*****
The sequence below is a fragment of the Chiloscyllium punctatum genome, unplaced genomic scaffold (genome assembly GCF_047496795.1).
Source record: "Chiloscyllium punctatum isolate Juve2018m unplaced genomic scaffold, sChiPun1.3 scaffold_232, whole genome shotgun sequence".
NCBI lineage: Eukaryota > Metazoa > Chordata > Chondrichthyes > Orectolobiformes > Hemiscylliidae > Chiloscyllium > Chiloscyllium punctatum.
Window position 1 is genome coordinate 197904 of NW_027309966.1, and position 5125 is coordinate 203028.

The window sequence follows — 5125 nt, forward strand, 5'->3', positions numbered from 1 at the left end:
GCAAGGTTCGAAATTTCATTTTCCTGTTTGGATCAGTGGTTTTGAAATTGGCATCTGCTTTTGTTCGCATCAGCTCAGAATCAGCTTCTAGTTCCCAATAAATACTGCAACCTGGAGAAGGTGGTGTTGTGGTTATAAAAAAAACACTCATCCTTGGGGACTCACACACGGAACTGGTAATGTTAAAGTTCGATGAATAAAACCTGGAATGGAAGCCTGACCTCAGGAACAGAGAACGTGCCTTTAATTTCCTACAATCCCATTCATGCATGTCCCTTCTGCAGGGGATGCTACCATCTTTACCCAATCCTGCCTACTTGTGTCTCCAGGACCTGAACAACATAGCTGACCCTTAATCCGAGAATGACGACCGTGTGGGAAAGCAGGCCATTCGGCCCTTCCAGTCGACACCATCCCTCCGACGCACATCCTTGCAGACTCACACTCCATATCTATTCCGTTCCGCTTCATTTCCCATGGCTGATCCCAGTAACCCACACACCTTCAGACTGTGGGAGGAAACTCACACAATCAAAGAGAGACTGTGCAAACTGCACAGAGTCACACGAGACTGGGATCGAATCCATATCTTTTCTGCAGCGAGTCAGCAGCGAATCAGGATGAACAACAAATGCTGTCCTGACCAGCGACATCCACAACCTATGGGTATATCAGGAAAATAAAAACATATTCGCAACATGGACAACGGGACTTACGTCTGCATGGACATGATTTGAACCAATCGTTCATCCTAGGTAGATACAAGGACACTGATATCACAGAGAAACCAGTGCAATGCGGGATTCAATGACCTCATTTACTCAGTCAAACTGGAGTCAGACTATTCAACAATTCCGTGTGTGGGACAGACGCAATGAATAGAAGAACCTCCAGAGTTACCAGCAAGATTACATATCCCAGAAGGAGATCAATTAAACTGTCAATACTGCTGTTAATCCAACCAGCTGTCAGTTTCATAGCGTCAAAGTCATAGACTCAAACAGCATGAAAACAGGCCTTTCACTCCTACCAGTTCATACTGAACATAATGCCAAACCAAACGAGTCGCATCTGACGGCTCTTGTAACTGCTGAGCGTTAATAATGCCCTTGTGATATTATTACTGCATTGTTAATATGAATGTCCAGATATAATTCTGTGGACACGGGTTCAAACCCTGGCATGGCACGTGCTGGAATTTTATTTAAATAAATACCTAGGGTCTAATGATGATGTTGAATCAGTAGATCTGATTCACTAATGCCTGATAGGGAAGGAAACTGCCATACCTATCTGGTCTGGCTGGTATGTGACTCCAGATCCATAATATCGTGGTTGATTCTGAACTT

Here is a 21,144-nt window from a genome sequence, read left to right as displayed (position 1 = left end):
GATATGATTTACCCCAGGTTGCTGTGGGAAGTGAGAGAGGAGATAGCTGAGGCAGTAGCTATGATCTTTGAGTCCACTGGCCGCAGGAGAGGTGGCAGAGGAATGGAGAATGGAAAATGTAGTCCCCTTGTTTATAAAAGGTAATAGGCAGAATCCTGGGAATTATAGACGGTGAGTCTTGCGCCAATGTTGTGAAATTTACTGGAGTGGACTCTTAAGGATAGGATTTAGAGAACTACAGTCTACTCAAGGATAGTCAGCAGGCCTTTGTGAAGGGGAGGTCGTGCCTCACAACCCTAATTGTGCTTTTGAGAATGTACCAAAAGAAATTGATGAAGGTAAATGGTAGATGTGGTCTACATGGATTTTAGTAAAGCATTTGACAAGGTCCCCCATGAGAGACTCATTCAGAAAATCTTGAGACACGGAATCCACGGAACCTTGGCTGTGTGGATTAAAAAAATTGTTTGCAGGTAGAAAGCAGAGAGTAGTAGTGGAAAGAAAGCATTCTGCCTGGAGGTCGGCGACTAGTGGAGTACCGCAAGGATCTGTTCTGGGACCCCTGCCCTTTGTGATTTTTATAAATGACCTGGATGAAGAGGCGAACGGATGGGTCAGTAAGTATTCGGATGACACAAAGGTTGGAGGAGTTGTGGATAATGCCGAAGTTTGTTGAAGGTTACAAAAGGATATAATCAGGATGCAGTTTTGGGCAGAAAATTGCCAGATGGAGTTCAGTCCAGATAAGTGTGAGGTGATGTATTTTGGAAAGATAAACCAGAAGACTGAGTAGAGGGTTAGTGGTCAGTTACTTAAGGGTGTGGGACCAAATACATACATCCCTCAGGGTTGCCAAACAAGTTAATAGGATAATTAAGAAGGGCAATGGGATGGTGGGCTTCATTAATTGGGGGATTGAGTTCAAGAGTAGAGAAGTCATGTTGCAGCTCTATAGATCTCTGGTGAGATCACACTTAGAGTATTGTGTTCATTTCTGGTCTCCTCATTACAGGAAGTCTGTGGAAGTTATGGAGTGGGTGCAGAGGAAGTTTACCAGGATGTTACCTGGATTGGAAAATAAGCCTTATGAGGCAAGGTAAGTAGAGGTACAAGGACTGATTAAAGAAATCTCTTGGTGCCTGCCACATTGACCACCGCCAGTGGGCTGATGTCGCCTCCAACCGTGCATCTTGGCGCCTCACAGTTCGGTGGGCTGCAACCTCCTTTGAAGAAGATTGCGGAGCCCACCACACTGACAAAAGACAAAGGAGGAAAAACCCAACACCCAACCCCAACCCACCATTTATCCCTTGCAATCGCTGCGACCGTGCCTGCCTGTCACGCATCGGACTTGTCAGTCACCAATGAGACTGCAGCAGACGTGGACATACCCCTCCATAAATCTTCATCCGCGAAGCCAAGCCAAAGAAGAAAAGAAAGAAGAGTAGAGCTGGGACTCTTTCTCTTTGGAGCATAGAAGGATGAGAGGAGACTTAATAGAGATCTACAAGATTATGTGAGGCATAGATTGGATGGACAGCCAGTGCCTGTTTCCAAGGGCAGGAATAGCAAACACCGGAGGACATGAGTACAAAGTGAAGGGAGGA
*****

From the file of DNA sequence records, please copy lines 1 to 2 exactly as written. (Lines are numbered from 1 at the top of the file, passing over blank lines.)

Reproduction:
The sequence below is a fragment of the Chiloscyllium punctatum genome, unplaced genomic scaffold (genome assembly GCF_047496795.1).
Source record: "Chiloscyllium punctatum isolate Juve2018m unplaced genomic scaffold, sChiPun1.3 scaffold_232, whole genome shotgun sequence".